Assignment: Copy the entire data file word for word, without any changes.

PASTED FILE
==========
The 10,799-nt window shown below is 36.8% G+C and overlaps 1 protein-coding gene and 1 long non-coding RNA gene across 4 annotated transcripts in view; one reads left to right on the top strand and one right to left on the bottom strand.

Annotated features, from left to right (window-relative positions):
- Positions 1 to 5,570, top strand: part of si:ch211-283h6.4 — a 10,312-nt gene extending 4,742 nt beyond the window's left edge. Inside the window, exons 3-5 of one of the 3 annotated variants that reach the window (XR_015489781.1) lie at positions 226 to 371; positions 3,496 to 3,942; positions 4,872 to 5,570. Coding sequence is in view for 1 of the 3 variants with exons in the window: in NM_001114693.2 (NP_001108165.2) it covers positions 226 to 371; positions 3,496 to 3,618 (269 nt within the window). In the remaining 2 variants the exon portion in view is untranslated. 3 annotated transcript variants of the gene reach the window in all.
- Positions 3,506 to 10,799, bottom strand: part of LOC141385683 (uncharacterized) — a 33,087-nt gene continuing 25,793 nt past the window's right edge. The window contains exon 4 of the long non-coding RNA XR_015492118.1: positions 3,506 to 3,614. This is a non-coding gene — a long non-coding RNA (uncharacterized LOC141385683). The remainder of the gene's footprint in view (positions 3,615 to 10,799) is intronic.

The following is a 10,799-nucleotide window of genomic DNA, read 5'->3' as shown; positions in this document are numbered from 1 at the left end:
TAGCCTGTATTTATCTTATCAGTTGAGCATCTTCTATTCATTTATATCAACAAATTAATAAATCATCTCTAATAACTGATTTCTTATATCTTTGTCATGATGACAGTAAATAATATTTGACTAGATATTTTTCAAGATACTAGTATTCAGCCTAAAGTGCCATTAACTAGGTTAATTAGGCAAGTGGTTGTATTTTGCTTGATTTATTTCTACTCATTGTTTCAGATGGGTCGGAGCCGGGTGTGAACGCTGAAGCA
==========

The 10,799-nt window shown below is 36.8% G+C and overlaps 1 protein-coding gene and 1 long non-coding RNA gene across 4 annotated transcripts in view; one reads left to right on the top strand and one right to left on the bottom strand.

Annotated features, from left to right (window-relative positions):
- Positions 1 to 5,570, top strand: part of si:ch211-283h6.4 — a 10,312-nt gene extending 4,742 nt beyond the window's left edge. Inside the window, exons 3-5 of one of the 3 annotated variants that reach the window (XR_015489781.1) lie at positions 226 to 371; positions 3,496 to 3,942; positions 4,872 to 5,570. Coding sequence is in view for 1 of the 3 variants with exons in the window: in NM_001114693.2 (NP_001108165.2) it covers positions 226 to 371; positions 3,496 to 3,618 (269 nt within the window). In the remaining 2 variants the exon portion in view is untranslated. 3 annotated transcript variants of the gene reach the window in all.
- Positions 3,506 to 10,799, bottom strand: part of LOC141385683 (uncharacterized) — a 33,087-nt gene continuing 25,793 nt past the window's right edge. The window contains exon 4 of the long non-coding RNA XR_015492118.1: positions 3,506 to 3,614. This is a non-coding gene — a long non-coding RNA (uncharacterized LOC141385683). The remainder of the gene's footprint in view (positions 3,615 to 10,799) is intronic.

The following is a 10,799-nucleotide window of genomic DNA, read 5'->3' as shown; positions in this document are numbered from 1 at the left end:
TAGCCTGTATTTATCTTATCAGTTGAGCATCTTCTATTCATTTATATCAACAAATTAATAAATCATCTCTAATAACTGATTTCTTATATCTTTGTCATGATGACAGTAAATAATATTTGACTAGATATTTTTCAAGATACTAGTATTCAGCCTAAAGTGCCATTAACTAGGTTAATTAGGCAAGTGGTTGTATTTTGCTTGATTTATTTCTACTCATTGTTTCAGATGGGTCGGAGCCGGGTGTGAACGCTGAAGCA